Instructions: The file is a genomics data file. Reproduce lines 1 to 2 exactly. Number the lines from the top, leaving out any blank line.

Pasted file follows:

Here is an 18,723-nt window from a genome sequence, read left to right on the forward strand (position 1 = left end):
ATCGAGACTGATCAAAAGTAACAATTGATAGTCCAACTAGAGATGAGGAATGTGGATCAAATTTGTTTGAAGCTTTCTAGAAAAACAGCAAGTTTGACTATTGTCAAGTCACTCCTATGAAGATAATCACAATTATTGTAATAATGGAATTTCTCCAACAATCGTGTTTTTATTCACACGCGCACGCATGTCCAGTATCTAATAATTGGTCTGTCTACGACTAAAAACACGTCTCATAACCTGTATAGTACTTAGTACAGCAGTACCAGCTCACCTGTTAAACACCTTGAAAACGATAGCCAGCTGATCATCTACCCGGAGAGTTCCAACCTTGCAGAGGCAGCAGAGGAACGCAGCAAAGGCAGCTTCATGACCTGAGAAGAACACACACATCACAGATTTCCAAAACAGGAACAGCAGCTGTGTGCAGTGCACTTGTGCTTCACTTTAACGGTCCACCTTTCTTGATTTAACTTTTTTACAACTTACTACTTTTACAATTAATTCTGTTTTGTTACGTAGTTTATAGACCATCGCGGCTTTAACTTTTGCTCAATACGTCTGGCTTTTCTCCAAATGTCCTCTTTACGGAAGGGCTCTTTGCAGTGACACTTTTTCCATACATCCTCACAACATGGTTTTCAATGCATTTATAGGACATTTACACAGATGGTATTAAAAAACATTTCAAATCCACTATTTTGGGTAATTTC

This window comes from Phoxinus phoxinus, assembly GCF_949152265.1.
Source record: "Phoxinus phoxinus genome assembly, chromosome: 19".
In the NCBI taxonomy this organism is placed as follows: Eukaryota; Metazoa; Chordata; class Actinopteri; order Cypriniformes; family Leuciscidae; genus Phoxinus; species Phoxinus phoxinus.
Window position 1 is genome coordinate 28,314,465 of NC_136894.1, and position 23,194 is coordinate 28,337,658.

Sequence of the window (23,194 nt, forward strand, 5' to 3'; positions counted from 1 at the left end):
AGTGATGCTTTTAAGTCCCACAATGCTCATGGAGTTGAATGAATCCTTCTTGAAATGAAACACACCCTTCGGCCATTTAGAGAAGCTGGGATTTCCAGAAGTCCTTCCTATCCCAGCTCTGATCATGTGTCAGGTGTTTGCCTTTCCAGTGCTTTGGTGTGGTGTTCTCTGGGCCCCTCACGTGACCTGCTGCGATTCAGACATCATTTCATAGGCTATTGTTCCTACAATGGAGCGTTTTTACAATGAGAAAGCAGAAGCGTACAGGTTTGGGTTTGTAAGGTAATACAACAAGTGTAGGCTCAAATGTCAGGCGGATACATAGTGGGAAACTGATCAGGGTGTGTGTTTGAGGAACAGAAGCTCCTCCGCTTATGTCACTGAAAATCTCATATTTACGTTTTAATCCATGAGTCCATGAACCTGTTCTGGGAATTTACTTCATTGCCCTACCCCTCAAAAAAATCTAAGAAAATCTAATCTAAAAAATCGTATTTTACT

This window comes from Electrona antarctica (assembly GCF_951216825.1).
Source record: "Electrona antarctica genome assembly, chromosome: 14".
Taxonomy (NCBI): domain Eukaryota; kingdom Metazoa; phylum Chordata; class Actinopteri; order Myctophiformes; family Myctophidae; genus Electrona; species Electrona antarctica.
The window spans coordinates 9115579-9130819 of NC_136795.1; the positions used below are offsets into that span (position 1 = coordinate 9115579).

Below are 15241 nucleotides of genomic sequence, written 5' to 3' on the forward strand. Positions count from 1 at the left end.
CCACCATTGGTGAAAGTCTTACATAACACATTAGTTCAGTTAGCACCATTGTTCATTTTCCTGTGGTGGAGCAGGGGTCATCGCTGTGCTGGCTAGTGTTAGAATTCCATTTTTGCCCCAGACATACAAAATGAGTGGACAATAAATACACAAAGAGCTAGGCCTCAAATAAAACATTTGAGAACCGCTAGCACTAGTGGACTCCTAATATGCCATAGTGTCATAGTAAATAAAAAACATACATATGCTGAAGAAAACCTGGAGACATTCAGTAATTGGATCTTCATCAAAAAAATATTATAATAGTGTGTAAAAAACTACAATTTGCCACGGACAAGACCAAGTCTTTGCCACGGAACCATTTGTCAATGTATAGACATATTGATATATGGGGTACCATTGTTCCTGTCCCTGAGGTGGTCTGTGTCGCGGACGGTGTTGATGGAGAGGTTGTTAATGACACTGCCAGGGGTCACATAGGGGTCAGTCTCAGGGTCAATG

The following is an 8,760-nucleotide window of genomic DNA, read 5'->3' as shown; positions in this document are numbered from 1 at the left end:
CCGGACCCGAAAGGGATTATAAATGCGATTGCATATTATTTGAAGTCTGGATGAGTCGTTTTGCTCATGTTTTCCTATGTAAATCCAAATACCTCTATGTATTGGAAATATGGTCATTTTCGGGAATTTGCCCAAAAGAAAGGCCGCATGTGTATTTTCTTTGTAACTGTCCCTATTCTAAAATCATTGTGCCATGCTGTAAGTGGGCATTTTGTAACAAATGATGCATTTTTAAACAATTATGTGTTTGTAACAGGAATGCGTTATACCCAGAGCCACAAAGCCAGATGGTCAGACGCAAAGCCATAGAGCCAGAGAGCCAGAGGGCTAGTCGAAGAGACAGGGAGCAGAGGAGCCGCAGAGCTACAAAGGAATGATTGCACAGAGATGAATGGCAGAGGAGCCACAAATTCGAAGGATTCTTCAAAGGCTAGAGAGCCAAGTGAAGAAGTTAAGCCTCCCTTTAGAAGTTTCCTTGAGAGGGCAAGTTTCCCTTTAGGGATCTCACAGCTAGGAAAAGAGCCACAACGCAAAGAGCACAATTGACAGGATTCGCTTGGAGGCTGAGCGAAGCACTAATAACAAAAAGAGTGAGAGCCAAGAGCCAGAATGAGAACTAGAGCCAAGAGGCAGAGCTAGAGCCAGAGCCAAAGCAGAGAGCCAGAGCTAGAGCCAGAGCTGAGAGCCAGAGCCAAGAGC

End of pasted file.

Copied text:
Here is an 18,723-nt window from a genome sequence, read left to right on the forward strand (position 1 = left end):
ATCGAGACTGATCAAAAGTAACAATTGATAGTCCAACTAGAGATGAGGAATGTGGATCAAATTTGTTTGAAGCTTTCTAGAAAAACAGCAAGTTTGACTATTGTCAAGTCACTCCTATGAAGATAATCACAATTATTGTAATAATGGAATTTCTCCAACAATCGTGTTTTTATTCACACGCGCACGCATGTCCAGTATCTAATAATTGGTCTGTCTACGACTAAAAACACGTCTCATAACCTGTATAGTACTTAGTACAGCAGTACCAGCTCACCTGTTAAACACCTTGAAAACGATAGCCAGCTGATCATCTACCCGGAGAGTTCCAACCTTGCAGAGGCAGCAGAGGAACGCAGCAAAGGCAGCTTCATGACCTGAGAAGAACACACACATCACAGATTTCCAAAACAGGAACAGCAGCTGTGTGCAGTGCACTTGTGCTTCACTTTAACGGTCCACCTTTCTTGATTTAACTTTTTTACAACTTACTACTTTTACAATTAATTCTGTTTTGTTACGTAGTTTATAGACCATCGCGGCTTTAACTTTTGCTCAATACGTCTGGCTTTTCTCCAAATGTCCTCTTTACGGAAGGGCTCTTTGCAGTGACACTTTTTCCATACATCCTCACAACATGGTTTTCAATGCATTTATAGGACATTTACACAGATGGTATTAAAAAACATTTCAAATCCACTATTTTGGGTAATTTC